Language centre set up to preserve culture

SOUND TEST: Rosalyn and Joniston watch as a Sompoton musician toots his signature song.

SOUND TEST: Rosalyn and Joniston watch as a Sompoton musician toots his signature song.

THANK YOU: Rosalyn presenting a memento to Joniston.

THANK YOU: Rosalyn presenting a memento to Joniston.

Dr Rosalyn Gelunu

Dr Rosalyn Gelunu

THE Kadazan Dusun Language and Cultural Centre (KDLC) was formed in October 2011 by a lecturer called Dr Rosalyn Gelunu.

She said the Centre is meant to augment similar existing establishments and has adopted an open concept, ready to conduct smart collaboration with various parties.

“With this understanding and bond, the centre can work with others to achieve collective aims and objectives,” she added.

KDLC hopes to promote the use of the Kadazandusun ethnic language to document as well as promote cultural elements while trying to explore and introduce indigenous knowledge internationally.

For a start, Rosalyn roped in 20 graduates of various majors to attend a weekend workshop at Likas Square.

“They have been very responsive and excited about the preservation of culture through our language.

“I think we all know linguistic leads to who we are and where we come from. In this regard, KDLC hopes to garner resources of our identity through documentations properly archived and made easily accessible to researchers,” she said.

KDLC has carried out various projects since it started 15 months ago.

One she has embarked on is documentation of traditional Kadazandusun houses in Sabah.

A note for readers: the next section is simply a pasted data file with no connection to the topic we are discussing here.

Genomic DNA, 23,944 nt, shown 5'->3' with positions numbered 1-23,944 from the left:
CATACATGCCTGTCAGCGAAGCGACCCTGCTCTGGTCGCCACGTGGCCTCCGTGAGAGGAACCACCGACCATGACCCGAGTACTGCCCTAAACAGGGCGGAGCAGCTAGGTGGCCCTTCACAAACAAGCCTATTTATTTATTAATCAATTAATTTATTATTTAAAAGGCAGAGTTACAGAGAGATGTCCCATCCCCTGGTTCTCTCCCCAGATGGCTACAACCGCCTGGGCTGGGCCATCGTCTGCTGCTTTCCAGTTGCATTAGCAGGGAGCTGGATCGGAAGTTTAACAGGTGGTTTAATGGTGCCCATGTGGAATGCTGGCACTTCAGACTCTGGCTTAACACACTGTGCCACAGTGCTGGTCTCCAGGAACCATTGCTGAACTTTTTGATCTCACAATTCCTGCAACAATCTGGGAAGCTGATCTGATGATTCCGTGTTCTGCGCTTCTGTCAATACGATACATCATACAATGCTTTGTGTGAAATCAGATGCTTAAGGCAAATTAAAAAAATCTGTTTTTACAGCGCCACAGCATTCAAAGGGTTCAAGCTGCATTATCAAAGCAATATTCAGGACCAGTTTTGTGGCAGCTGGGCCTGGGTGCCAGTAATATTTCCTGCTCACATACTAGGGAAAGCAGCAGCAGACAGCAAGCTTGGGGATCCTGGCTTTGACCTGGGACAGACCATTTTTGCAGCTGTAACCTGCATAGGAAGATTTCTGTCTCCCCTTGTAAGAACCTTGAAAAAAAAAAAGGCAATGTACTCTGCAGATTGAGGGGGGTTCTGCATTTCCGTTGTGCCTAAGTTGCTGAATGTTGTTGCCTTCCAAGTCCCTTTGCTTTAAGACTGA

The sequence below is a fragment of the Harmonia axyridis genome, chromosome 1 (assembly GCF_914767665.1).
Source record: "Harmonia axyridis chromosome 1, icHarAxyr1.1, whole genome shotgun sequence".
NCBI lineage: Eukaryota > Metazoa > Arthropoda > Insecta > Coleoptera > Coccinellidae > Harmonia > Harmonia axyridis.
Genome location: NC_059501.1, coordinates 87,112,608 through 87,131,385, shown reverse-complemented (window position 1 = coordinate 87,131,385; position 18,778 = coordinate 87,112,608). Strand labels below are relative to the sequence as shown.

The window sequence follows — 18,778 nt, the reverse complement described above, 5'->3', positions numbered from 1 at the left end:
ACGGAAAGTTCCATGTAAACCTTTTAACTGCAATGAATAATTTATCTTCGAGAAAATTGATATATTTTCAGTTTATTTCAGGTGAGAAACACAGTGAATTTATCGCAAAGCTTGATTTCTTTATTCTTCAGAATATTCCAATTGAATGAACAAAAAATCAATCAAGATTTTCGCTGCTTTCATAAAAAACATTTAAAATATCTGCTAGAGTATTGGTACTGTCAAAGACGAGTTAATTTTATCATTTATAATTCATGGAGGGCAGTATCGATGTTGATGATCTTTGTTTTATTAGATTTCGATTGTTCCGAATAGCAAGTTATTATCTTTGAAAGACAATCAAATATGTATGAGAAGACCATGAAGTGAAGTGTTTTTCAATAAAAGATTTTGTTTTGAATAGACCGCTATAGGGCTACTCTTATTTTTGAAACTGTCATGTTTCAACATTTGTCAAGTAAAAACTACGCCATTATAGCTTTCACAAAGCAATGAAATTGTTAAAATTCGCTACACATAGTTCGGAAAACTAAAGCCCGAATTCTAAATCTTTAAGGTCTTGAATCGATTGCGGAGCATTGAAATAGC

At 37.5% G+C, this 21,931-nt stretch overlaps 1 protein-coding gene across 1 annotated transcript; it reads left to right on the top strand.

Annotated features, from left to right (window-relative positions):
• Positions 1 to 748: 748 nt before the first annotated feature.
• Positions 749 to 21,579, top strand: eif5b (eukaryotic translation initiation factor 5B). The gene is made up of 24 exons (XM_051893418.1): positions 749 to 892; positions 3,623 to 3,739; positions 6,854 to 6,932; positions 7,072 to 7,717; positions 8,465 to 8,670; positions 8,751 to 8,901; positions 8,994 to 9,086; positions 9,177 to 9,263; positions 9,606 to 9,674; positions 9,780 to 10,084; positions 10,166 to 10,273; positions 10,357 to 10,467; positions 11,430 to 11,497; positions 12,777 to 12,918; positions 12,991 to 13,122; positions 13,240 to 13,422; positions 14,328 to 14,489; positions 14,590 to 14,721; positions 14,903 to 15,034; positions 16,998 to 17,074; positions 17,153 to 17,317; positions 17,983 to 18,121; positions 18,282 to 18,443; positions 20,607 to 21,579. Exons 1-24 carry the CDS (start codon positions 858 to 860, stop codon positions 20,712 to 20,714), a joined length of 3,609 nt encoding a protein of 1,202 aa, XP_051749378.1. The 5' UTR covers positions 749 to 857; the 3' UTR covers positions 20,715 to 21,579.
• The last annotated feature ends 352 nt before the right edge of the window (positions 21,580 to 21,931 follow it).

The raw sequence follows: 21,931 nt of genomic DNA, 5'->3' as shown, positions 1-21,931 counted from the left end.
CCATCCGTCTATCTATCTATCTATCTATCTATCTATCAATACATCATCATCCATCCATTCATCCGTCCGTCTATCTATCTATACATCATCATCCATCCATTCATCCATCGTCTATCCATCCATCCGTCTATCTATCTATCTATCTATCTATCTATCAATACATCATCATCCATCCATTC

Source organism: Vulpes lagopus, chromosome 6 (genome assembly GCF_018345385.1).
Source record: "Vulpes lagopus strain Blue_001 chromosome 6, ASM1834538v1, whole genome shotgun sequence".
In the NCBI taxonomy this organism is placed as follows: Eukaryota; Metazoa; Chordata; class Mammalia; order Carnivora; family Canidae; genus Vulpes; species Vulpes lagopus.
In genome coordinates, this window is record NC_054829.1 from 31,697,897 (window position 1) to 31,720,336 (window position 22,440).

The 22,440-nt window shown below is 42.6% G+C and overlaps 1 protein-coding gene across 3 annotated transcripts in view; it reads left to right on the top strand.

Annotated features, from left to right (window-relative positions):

There are more than 40 Dusunic tribes in Sabah and as such, the documentation is a major co-operation between these two entities.

They have also collaborated on other articles about language and culture, Rosalyn said, adding that she has also worked with Radio Malaysia Sabah (RTM) on Track of the Dusunic Language and Culture.

Moreover, KDLC has also made a documentary with RTM on Magasak or traditional fishing. Other collaborations are Research and Study Methodology Workshop with Jabatan Pendidikan Negara (JPN), Language and Culture Research Workshop also with JPN as well as the Kadazandusun calendar launching also with the same organisation.

KDLC had also carried out a Creative Writing Workshop with Dewan Bahasa dan Pustaka (DBP).

On the KDLC project, she said they had published three Kadazandusun calendars since 2011, a book on traditional food in 2012 and another book on traditional riddles the same year.

Rosalyn also presented a paper – Rnait; Bahasa Keramat Dusunic – at Universiti Sains Malaysia last year as well as a Albolian Almanac.

In 2011, KDLC carried out a Sompoton Workshop as well as a Kadazandusun writing and publishing workshop.

On KDLC located at Sunny Garden Jalan Tuaran, she said it was not a public establishment like KDCA but rather a club. A membership drive was carried out recently.

Called KDLC Open Day, it hoped to invite collaborations with others for smart partnership to obtain expertise in language, culture and tradition.

During the event, participants and visitors bought KDLC products such as books and calendars while signing up as members.

At the same time, KDLC also launched the Radio Online

Rosalyn said this was to ensure the authenticity of traditional music which has been extensively modernised to date.

“Of course, the slot for sompoton fm will encompass youth and family where the pre-recorded programme will air interaction among them,” she said, adding that culture through music would also be slotted.

Human development and education would also be the focus of the programme, she revealed.

During the launch, Datuk Joniston Bangkuai, President of Sabah Journalists Association (SJA) said KDLC’s vision and mission was commendable and would contribute tremendously to the preservation of indigenous language, culture and tradition.